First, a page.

Armenia is a salient example of Russia’s widespread economic presence in an ex-Soviet republic. Russia is Armenia’s main trade partner: in 2014, the foreign trade turnover between the two countries amounted to $1.43 billion, of which $1.12 billion were from Russia’s exports and $308 million were from Russia’s imports (National Statistical Service of the Republic of Armenia 2015). Armenia’s membership in the EAEU came into force on January 2, 2015, and the possible benefits to trade relations between Russia and Armenia resulting from this development are yet to be seen. The EAEU became a key factor of economic relations for Armenia with any non-EAEU country. Now, Armenia must follow the EAEU rules when developing any relations, especially trade-related ones, and the Armenian legislation is being reformed to correspond to the EAEU regulations.
Russian companies are the main foreign investors in Armenia. The Russian state-run corporations such as Gazprom and, until recently, Inter RAO UES, have dominated the energy sector of the country’s economy. In 2014, Gazprom purchased the remaining 20 percent of shares of ArmRosGazprom and became the sole owner of the company. Eventually, Gazprom Armenia grew into a backbone energy organization in Armenia. In addition to energy distribution, Gazprom is involved in the reconstruction of the Armenian energy facilities. A similar situation is present in the sectors of telecommunications, banking, transportation, and heavy industry. Russia’s VimpelCom took possession of all assets of the national communications operator ArmenTel; VTB Bank took over Armsberbank, one of the country’s leading banks; Russian Railways is conducting concession management of Armenian Railways; and the Russian aluminum company Rusal runs one of the largest industrial enterprises in Armenia, Rusal Armenal, which is the only producer of aluminum foil in the Caucasus and Central Asia (Ministry of Economic Development of the Russian Federation 2015).
Although there are no diplomatic relations between Armenia and Turkey and the borders are closed, Turkish businesses are important trade partners for their Armenian counterparts. The imports from Turkey to Armenia were at $232 million in 2014 according to Armenia’s official statistics (National Statistical Service of the Republic of Armenia 2015). Because of the closed borders, trade, which mainly means imports to Armenia from Turkey, is happening through Georgia and Iran. There is no embargo on Turkish goods in Armenia so the rules of demand ensure the flow of goods to Armenia. Turkish businesses became the fourth trade partner of their Armenian counterparts in terms of imports to Armenia in 2014 (National Statistical Service of the Republic of Armenia 2015).
Imports from Armenia to Turkey are low and are conditioned by the absence of a trade agreement between Turkey and Armenia, which would allow Armenian trucks to unload in Turkey without special permits. Since no diplomatic relations exist, requesting such permits is not possible. An alternative way would be a direct request from Armenia’s Ministry of Transport and Communications to the Ministry of Transport, Maritime Affairs and Communications of Turkey (Turkish-Armenian Business Development Council 2013). However, such a request has not been placed perhaps because of Armenia’s reluctance to reach out in the absence of proper diplomatic relations. At the same time, the Armenian Customs Service data and Armenia’s official statistics demonstrate that in 2014 goods were exported from Armenia to Turkey in the amount of $1.5 million via Georgia or Iran (National Statistical Service of the Republic of Armenia 2015) (Customs Service of the Republic of Armenia 2015). In addition to the impediments and the blockade, the basic cause of the narrow flow of Armenian products to Turkey is the limited range of export products that the Armenian economy has to offer.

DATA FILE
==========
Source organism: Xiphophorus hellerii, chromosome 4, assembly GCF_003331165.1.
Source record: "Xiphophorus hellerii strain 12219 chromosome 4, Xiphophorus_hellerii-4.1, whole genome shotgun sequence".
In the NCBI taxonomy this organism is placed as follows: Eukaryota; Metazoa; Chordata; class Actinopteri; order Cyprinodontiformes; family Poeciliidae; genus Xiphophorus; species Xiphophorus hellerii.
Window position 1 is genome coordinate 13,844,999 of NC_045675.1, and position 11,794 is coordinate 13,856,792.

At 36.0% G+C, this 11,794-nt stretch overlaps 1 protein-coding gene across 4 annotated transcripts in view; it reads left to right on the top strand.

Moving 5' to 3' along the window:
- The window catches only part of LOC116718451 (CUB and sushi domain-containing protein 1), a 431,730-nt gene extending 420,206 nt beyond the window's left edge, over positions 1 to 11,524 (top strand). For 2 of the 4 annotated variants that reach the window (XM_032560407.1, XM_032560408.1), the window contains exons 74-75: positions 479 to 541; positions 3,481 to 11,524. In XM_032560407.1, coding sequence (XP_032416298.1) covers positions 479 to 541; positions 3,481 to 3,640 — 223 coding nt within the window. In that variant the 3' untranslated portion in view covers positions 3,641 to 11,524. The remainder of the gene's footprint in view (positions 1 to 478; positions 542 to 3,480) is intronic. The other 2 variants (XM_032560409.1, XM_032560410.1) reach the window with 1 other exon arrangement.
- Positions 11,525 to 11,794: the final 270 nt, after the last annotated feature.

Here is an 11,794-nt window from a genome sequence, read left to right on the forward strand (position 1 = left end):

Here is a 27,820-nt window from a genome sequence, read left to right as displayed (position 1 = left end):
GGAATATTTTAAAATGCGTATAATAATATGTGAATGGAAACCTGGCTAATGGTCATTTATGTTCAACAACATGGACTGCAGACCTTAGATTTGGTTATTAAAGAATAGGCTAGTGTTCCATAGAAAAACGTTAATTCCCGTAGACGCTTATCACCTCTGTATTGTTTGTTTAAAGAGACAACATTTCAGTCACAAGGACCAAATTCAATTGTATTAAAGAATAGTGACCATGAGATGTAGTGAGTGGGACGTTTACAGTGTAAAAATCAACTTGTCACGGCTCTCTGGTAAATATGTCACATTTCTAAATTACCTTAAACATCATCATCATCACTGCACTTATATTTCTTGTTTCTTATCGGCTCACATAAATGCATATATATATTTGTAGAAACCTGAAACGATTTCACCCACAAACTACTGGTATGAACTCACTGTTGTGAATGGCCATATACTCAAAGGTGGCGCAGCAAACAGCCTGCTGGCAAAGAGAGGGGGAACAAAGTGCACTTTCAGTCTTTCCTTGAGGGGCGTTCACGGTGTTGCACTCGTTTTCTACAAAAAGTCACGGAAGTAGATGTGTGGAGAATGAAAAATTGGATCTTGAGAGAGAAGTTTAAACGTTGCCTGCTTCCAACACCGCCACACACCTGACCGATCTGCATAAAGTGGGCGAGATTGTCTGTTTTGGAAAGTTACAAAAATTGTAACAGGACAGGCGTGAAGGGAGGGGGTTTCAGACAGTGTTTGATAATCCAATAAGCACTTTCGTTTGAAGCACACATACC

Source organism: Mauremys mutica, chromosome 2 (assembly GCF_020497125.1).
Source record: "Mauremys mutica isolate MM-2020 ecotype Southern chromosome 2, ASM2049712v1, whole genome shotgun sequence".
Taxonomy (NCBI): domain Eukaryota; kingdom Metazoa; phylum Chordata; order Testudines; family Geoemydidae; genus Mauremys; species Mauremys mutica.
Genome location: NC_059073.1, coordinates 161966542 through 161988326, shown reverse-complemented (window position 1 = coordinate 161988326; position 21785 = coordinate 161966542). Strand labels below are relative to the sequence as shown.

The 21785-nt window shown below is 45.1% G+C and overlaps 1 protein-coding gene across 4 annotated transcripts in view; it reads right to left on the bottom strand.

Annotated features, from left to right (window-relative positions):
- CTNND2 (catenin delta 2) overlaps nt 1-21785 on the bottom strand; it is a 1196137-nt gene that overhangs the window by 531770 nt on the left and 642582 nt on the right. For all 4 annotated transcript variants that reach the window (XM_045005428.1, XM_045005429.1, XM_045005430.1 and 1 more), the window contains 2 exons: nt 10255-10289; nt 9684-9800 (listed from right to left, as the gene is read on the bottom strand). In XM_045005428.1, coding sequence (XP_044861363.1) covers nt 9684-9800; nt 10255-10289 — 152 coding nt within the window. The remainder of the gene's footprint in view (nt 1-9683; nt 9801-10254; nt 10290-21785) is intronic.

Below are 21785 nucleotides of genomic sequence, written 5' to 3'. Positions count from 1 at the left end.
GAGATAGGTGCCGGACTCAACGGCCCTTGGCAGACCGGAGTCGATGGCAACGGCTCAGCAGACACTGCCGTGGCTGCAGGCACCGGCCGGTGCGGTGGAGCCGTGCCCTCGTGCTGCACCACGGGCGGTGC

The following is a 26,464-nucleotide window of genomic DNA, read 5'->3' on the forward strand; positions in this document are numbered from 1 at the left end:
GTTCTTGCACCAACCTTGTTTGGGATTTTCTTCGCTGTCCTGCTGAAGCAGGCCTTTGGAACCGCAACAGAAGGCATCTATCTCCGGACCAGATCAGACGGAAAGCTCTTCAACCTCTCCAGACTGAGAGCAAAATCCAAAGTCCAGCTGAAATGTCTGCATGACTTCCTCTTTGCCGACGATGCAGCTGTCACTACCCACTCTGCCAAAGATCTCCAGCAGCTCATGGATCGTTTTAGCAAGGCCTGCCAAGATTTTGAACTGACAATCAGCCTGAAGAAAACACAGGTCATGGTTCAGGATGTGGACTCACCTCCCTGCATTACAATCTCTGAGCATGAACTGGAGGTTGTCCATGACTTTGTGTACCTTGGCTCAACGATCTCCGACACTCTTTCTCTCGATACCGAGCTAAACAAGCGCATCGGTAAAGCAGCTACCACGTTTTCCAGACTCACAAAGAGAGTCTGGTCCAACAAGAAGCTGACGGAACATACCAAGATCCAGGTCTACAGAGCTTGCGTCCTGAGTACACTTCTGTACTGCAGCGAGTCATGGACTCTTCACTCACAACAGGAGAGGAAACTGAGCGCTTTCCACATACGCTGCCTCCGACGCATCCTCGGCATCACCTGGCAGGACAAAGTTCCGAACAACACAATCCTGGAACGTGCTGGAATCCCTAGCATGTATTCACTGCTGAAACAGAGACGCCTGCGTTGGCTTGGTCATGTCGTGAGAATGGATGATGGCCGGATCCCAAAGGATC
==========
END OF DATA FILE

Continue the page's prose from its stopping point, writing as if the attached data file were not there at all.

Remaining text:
The obstacles to trade between Armenia and Turkey are usually ascribed to the legal framework, despite the trade between Armenian and Turkish businesses. However, the legal grounds for obstruction are also loose. The decision to close the border between Turkey and Armenia was taken on October 3, 1993 by a decree of the Turkish government. This decree does not refer to trade relations in general; it only mentions that Turkey will halt the transit of humanitarian aid across its territory to Armenia. Thus, the obstruction is bigger than what the law requires and a de facto embargo is in place (Turkish-Armenian Business Development Council 2013).
Russia is the main foreign trade partner of not only Armenia, but also Azerbaijan. The trade turnover between the two countries in 2014 reached $4 billion. While the volume of exports from Russia to Azerbaijan was $3.37 billion, the volume of exports from Azerbaijan to Russia amounted to $634.9 million (Ministry of Economic Development of the Russian Federation 2015). However, the presence of Russian business capital in Azerbaijan’s economy is less significant than in Armenia’s economy. In 2014, the largest shares of foreign investments into Azerbaijan’s economy were from the United Kingdom (UK), Norway, Turkey, the US, and France. Russia’s proportion in foreign investments in Azerbaijan was 6.1 percent, which means that Russian investors rank sixth among the top investors in Azerbaijan. This rank is shared with Iran (Ministry of Economic Development of the Russian Federation 2015).
Foreign investments in Azerbaijan are flowing mainly into the energy sphere, notably gas production in the Shah Deniz gas field in the Caspian Sea, which is considered a founding link for the Southern Gas Corridor aiming to reduce the EU’s and Turkey’s dependence on Russian gas supplies. Lukoil, Russia’s second largest oil company, is developing the Shah Deniz gas field and has invested about $700 million since the project started (Ministry of Economic Development of the Russian Federation 2015).